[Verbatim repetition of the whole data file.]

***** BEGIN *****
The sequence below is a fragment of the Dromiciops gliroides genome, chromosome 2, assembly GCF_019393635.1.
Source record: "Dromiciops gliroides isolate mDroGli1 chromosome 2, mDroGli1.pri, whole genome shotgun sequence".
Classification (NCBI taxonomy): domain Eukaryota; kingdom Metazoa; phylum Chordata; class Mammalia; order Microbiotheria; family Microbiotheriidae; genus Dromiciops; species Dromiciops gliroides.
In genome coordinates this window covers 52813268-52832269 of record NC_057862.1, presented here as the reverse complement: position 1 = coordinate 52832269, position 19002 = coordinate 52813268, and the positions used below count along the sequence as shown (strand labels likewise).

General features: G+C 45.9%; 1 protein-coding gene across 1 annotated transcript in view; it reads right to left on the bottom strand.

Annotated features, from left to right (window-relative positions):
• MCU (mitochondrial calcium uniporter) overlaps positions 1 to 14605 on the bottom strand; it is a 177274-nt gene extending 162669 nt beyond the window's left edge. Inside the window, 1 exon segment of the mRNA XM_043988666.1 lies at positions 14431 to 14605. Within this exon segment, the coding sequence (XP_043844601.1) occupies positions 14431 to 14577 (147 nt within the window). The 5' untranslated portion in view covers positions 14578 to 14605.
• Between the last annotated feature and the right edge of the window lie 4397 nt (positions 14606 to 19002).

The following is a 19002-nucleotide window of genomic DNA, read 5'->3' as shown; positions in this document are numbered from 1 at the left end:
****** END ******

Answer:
The sequence below is a fragment of the Dromiciops gliroides genome, chromosome 2, assembly GCF_019393635.1.
Source record: "Dromiciops gliroides isolate mDroGli1 chromosome 2, mDroGli1.pri, whole genome shotgun sequence".
Classification (NCBI taxonomy): domain Eukaryota; kingdom Metazoa; phylum Chordata; class Mammalia; order Microbiotheria; family Microbiotheriidae; genus Dromiciops; species Dromiciops gliroides.
In genome coordinates this window covers 52813268-52832269 of record NC_057862.1, presented here as the reverse complement: position 1 = coordinate 52832269, position 19002 = coordinate 52813268, and the positions used below count along the sequence as shown (strand labels likewise).

General features: G+C 45.9%; 1 protein-coding gene across 1 annotated transcript in view; it reads right to left on the bottom strand.

Annotated features, from left to right (window-relative positions):
• MCU (mitochondrial calcium uniporter) overlaps positions 1 to 14605 on the bottom strand; it is a 177274-nt gene extending 162669 nt beyond the window's left edge. Inside the window, 1 exon segment of the mRNA XM_043988666.1 lies at positions 14431 to 14605. Within this exon segment, the coding sequence (XP_043844601.1) occupies positions 14431 to 14577 (147 nt within the window). The 5' untranslated portion in view covers positions 14578 to 14605.
• Between the last annotated feature and the right edge of the window lie 4397 nt (positions 14606 to 19002).

The following is a 19002-nucleotide window of genomic DNA, read 5'->3' as shown; positions in this document are numbered from 1 at the left end: